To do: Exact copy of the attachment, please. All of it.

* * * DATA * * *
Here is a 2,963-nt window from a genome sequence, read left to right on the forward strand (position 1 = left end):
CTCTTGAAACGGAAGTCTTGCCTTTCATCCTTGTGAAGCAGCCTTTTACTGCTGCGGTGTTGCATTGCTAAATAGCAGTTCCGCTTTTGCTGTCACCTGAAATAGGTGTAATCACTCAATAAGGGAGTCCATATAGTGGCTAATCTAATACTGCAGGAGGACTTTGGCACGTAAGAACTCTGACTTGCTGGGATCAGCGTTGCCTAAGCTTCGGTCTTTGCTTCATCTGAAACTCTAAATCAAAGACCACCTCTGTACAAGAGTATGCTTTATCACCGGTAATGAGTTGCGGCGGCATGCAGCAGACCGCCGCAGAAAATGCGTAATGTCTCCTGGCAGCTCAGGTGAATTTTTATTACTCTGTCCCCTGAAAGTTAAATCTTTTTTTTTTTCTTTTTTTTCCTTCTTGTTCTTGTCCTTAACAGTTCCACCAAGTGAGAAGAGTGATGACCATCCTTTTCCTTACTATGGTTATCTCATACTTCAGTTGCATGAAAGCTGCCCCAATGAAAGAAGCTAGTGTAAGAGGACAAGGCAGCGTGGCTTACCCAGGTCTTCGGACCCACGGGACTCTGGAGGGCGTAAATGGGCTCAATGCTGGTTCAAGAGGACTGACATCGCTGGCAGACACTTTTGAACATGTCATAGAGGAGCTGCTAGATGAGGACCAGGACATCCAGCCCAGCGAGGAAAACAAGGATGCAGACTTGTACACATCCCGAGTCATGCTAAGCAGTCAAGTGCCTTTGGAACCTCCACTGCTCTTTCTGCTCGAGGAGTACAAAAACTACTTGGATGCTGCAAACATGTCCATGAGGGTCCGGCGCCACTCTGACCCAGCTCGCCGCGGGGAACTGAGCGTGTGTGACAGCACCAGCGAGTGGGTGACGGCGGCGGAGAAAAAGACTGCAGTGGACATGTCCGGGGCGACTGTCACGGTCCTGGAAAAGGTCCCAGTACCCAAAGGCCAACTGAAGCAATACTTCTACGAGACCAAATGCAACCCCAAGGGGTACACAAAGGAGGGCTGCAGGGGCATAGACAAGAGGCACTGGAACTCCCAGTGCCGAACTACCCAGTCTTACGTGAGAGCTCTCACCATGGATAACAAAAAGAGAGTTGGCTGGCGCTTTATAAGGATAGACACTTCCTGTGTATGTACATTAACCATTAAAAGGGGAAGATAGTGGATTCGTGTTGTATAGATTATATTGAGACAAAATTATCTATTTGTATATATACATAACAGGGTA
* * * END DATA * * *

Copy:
Here is a 2,963-nt window from a genome sequence, read left to right on the forward strand (position 1 = left end):
CTCTTGAAACGGAAGTCTTGCCTTTCATCCTTGTGAAGCAGCCTTTTACTGCTGCGGTGTTGCATTGCTAAATAGCAGTTCCGCTTTTGCTGTCACCTGAAATAGGTGTAATCACTCAATAAGGGAGTCCATATAGTGGCTAATCTAATACTGCAGGAGGACTTTGGCACGTAAGAACTCTGACTTGCTGGGATCAGCGTTGCCTAAGCTTCGGTCTTTGCTTCATCTGAAACTCTAAATCAAAGACCACCTCTGTACAAGAGTATGCTTTATCACCGGTAATGAGTTGCGGCGGCATGCAGCAGACCGCCGCAGAAAATGCGTAATGTCTCCTGGCAGCTCAGGTGAATTTTTATTACTCTGTCCCCTGAAAGTTAAATCTTTTTTTTTTTCTTTTTTTTCCTTCTTGTTCTTGTCCTTAACAGTTCCACCAAGTGAGAAGAGTGATGACCATCCTTTTCCTTACTATGGTTATCTCATACTTCAGTTGCATGAAAGCTGCCCCAATGAAAGAAGCTAGTGTAAGAGGACAAGGCAGCGTGGCTTACCCAGGTCTTCGGACCCACGGGACTCTGGAGGGCGTAAATGGGCTCAATGCTGGTTCAAGAGGACTGACATCGCTGGCAGACACTTTTGAACATGTCATAGAGGAGCTGCTAGATGAGGACCAGGACATCCAGCCCAGCGAGGAAAACAAGGATGCAGACTTGTACACATCCCGAGTCATGCTAAGCAGTCAAGTGCCTTTGGAACCTCCACTGCTCTTTCTGCTCGAGGAGTACAAAAACTACTTGGATGCTGCAAACATGTCCATGAGGGTCCGGCGCCACTCTGACCCAGCTCGCCGCGGGGAACTGAGCGTGTGTGACAGCACCAGCGAGTGGGTGACGGCGGCGGAGAAAAAGACTGCAGTGGACATGTCCGGGGCGACTGTCACGGTCCTGGAAAAGGTCCCAGTACCCAAAGGCCAACTGAAGCAATACTTCTACGAGACCAAATGCAACCCCAAGGGGTACACAAAGGAGGGCTGCAGGGGCATAGACAAGAGGCACTGGAACTCCCAGTGCCGAACTACCCAGTCTTACGTGAGAGCTCTCACCATGGATAACAAAAAGAGAGTTGGCTGGCGCTTTATAAGGATAGACACTTCCTGTGTATGTACATTAACCATTAAAAGGGGAAGATAGTGGATTCGTGTTGTATAGATTATATTGAGACAAAATTATCTATTTGTATATATACATAACAGGGTA